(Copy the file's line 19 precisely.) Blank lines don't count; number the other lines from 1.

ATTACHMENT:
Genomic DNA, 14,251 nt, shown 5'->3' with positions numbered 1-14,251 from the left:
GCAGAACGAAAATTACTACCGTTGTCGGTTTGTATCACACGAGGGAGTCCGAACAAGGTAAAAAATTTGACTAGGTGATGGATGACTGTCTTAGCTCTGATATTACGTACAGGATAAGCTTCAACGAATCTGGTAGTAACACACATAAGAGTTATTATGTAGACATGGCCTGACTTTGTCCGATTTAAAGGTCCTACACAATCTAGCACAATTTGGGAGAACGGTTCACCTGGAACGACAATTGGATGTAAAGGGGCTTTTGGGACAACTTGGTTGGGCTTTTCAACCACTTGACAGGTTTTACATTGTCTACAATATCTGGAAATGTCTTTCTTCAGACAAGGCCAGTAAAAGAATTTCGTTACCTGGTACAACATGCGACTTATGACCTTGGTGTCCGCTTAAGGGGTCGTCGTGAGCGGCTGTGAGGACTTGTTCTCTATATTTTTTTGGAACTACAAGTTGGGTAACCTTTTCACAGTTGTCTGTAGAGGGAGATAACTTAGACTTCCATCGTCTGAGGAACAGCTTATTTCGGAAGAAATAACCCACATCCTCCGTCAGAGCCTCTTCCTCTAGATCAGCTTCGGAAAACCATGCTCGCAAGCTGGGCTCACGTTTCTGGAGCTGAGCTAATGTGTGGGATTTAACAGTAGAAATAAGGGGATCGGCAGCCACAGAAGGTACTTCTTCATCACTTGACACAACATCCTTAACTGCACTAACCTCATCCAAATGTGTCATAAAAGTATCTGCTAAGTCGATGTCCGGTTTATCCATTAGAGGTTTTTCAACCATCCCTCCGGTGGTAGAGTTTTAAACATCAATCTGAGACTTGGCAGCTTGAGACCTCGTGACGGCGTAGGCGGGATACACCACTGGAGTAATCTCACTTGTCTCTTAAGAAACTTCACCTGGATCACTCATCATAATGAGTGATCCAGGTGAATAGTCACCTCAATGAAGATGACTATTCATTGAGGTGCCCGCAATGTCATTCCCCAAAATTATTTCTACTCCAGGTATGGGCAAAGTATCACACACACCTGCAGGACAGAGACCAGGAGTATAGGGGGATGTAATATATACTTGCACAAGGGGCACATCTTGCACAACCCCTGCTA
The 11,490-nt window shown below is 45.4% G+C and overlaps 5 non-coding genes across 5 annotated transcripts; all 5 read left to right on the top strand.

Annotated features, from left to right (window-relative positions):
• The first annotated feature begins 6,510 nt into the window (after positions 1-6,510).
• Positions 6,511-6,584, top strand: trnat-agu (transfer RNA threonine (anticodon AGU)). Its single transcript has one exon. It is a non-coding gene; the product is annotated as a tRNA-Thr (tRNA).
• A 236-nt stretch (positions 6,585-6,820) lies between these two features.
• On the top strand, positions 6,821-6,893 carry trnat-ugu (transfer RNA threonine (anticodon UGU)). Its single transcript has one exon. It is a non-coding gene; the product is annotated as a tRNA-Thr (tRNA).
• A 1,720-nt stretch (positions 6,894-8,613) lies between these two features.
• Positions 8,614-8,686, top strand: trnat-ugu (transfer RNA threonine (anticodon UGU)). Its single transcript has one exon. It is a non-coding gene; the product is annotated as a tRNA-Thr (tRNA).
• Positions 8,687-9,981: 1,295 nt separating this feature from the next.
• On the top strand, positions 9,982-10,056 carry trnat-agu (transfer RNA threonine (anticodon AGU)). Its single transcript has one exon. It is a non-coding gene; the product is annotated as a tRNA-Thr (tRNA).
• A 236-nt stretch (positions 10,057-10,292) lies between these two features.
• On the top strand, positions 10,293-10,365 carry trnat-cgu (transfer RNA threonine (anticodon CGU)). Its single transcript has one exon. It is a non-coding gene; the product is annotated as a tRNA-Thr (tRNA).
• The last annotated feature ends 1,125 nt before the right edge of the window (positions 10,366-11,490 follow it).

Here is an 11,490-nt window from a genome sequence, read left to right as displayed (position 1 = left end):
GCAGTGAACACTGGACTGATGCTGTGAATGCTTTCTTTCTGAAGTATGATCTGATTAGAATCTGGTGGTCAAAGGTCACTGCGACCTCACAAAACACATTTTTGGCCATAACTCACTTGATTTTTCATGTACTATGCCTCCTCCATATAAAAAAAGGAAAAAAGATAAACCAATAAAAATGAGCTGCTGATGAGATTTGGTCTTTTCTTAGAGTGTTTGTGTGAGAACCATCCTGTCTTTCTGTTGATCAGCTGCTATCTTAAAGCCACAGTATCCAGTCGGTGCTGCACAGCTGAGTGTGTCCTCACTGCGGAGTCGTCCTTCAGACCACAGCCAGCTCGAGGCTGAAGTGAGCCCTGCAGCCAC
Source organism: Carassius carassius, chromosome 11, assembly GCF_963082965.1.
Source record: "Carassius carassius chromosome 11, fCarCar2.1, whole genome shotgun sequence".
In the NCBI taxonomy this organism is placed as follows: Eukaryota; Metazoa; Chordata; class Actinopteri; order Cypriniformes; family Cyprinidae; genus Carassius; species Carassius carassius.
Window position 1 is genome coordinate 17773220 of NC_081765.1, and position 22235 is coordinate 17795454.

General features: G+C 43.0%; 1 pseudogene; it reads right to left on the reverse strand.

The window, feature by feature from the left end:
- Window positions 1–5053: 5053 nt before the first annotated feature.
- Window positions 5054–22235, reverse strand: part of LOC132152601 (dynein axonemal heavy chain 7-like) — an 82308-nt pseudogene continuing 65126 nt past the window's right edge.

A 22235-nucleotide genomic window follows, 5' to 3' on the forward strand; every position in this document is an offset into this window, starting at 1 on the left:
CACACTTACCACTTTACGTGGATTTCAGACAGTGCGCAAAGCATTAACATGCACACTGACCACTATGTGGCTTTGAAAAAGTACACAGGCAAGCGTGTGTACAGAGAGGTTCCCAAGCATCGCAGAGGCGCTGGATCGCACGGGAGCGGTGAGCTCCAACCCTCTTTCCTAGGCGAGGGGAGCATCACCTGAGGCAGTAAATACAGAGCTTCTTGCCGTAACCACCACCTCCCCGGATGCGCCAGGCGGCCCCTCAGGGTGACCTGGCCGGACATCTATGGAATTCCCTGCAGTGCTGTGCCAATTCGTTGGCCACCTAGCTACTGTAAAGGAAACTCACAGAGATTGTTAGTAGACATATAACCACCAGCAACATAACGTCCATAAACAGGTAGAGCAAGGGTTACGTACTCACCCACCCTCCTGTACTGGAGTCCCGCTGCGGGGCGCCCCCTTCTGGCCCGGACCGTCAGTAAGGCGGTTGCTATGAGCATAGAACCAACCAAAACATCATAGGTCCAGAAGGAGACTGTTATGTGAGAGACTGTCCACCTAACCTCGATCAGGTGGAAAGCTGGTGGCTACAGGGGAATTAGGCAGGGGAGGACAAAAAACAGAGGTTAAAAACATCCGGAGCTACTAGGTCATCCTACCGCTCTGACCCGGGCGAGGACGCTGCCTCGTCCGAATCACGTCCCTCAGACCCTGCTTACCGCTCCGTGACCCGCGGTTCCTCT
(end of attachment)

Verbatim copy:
Source record: "Carassius carassius chromosome 11, fCarCar2.1, whole genome shotgun sequence".